African Independent Pentecostal Church of Africa (AIPCA) fight over property and power heads to the court
By MWANIKI MUNUHE and Wainaina Ndung'u | January 29th 2017
Power struggle in African Independent Pentecostal Church of Africa (AIPCA) has refused to go away despite past intervention by President Uhuru Kenyatta.
The wrangles, in a church whose history is intertwined with Kenya’s own liberation struggle, have now sunk to new levels of anger after a fresh petition was sent to the Attorney General.
The petition seeks to annul the election of Bishop Julius Njoroge as Archbishop on January 9 to replace Archbishop Amos Mathenge Kabuthu.
A splinter group led by ex-communicated former national chairman Paul Watoro Gichu is accused of radically fighting the outgoing bishop.
Following the disputed elections, Kabuthu proposed to appoint an acting Archbishop for a period of 30 days as elections are being organised. The petition signed by Kabuthu and Eliud Njua Juma, a trustee member, claims names of dead officials and those who have already resigned were captured in the election. It claims that ex-communicated members took part in the election. Further, 36 bishops, diocese chairmen and chairladies boycotted the controversial election including the outgoing Archbishop.
Revolt broke up
The detailed petition says a 2012 electoral register was used and three bishops who were not qualified to take part in the process, were enlisted as candidates for the Archbishop post.
“The electoral register which was used was backdated to 2012 meaning changes that have happened since then were never captured. For example, the National Treasurer the late Timothy Gitonga Gachoya is recorded to have participated when the current holder is Mrs Ann Wanjiru Kahura. Bishop Bairu who formerly headed Imenti North diocese was not replaced and chairlady of Embu had passed on but the register used did not reflect the current chairlady,” the petition dated January 10, 2017 reads in part.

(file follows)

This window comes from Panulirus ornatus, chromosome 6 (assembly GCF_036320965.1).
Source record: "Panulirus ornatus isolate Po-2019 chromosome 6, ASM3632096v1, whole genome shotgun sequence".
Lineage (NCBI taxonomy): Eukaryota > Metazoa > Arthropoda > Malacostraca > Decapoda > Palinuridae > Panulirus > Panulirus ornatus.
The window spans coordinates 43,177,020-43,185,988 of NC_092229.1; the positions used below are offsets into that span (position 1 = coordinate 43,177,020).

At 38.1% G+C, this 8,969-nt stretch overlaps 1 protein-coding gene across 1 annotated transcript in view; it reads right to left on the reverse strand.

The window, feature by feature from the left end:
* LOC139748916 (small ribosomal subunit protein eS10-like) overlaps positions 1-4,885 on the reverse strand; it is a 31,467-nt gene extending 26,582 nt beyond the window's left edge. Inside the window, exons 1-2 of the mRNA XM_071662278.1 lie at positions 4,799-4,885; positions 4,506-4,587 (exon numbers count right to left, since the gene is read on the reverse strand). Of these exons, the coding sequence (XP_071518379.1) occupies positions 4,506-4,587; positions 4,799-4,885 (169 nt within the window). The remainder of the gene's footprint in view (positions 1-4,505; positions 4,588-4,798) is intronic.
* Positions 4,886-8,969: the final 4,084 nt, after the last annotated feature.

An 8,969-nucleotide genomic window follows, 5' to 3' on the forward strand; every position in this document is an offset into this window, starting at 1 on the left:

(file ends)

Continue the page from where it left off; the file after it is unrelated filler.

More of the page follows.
Bertha Nyambura who served as the national Chairlady in 2013 and tendered her resignation in May 2014 and Gichu participated in the disputed elections.
However, current office bearers were not incorporated in the process. Nyambura is the wife to former Archbishop the late Samson Mwangi Gaitho. Delegates from Nairobi Archdiocese, Gatanga, Maragua, Mukaro outh, Coast, Kirinyaga, Embu and Eldoret dioceses were not represented in the elections.
According to a confession registered at the Registrar General Bernice Gachegu’s office, the church Secretary General said the candidates list was not availed to all dioceses and ineligible contestants were listed. The leaders are demanding a fresh election since the process was flawed. Normally, the time frame for election of an Archbishop is 135 days with 90 days being for praying for peaceful process and primate and 90 days for preparation on the enthronement.
The church is further marred in financial mismanagement amounting to tens of millions collected from the various dioceses. Records show returns were not remitted to Registrar General’s. office There’s also a tussle over control of the church’s multimillion property empire.
The Secretary General Stanley Mburu has been accused of abdicating his duties and delegating them to Gichu, a wealthy businessman. Gichu was ex-communicated from the church in 2014 for having participated in illegal ordinations in Nairobi and Mukaro Diocese. But still, he has been a constant figure at AIPCA headquarters.
The well connected and politically conniving Gichu has proved a hard task and he now attends Bahati AIPCA church under police escort.
To resolve the impasse, Archbishop Kabuthu called upon President Uhuru Kenyatta and the office of the Registrar General broker a truce.
Interestingly, when the President tried the same in 2014, by summoning Bishop Kabuthu, Gichu, Mrs Gaitho and church chancellor Wahome Gikonyo in a meeting brokered by former Cabinet Secretary Francis Kimemia, his efforts did not bear fruit.
Kabuthu took over the church leadership in 2013 in a peaceful transition witnessed by former President Mwai Kibaki and President Kenyatta but within an year a revolt broke up.
He was formerly a primary school teacher and critics claim he lacked a degree certificate as the church constitution demanded.
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